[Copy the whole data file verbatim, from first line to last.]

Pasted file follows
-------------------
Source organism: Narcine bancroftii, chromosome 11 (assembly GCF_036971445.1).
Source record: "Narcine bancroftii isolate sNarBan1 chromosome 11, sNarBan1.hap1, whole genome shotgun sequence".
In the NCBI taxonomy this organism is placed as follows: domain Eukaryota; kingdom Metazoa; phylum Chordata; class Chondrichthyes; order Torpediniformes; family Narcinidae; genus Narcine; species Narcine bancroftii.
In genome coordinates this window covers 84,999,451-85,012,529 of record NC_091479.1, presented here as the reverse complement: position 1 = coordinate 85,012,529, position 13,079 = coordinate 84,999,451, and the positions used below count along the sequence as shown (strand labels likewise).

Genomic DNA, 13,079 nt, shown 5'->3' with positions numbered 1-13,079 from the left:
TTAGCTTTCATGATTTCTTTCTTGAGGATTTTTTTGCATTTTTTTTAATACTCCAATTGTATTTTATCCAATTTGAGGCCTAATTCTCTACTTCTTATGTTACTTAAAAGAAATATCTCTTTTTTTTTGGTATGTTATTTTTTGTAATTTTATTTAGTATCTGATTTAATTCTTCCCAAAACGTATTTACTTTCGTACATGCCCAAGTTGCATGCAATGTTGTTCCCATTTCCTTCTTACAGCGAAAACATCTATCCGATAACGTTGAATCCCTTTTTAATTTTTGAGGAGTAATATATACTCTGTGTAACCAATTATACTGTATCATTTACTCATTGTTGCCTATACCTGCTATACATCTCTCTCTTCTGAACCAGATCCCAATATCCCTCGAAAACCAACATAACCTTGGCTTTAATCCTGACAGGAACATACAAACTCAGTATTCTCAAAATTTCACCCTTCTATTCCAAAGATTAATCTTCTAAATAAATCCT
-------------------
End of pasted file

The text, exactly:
Source organism: Narcine bancroftii, chromosome 11 (assembly GCF_036971445.1).
Source record: "Narcine bancroftii isolate sNarBan1 chromosome 11, sNarBan1.hap1, whole genome shotgun sequence".
In the NCBI taxonomy this organism is placed as follows: domain Eukaryota; kingdom Metazoa; phylum Chordata; class Chondrichthyes; order Torpediniformes; family Narcinidae; genus Narcine; species Narcine bancroftii.
In genome coordinates this window covers 84,999,451-85,012,529 of record NC_091479.1, presented here as the reverse complement: position 1 = coordinate 85,012,529, position 13,079 = coordinate 84,999,451, and the positions used below count along the sequence as shown (strand labels likewise).

Genomic DNA, 13,079 nt, shown 5'->3' with positions numbered 1-13,079 from the left:
TTAGCTTTCATGATTTCTTTCTTGAGGATTTTTTTGCATTTTTTTTAATACTCCAATTGTATTTTATCCAATTTGAGGCCTAATTCTCTACTTCTTATGTTACTTAAAAGAAATATCTCTTTTTTTTTGGTATGTTATTTTTTGTAATTTTATTTAGTATCTGATTTAATTCTTCCCAAAACGTATTTACTTTCGTACATGCCCAAGTTGCATGCAATGTTGTTCCCATTTCCTTCTTACAGCGAAAACATCTATCCGATAACGTTGAATCCCTTTTTAATTTTTGAGGAGTAATATATACTCTGTGTAACCAATTATACTGTATCATTTACTCATTGTTGCCTATACCTGCTATACATCTCTCTCTTCTGAACCAGATCCCAATATCCCTCGAAAACCAACATAACCTTGGCTTTAATCCTGACAGGAACATACAAACTCAGTATTCTCAAAATTTCACCCTTCTATTCCAAAGATTAATCTTCTAAATAAATCCT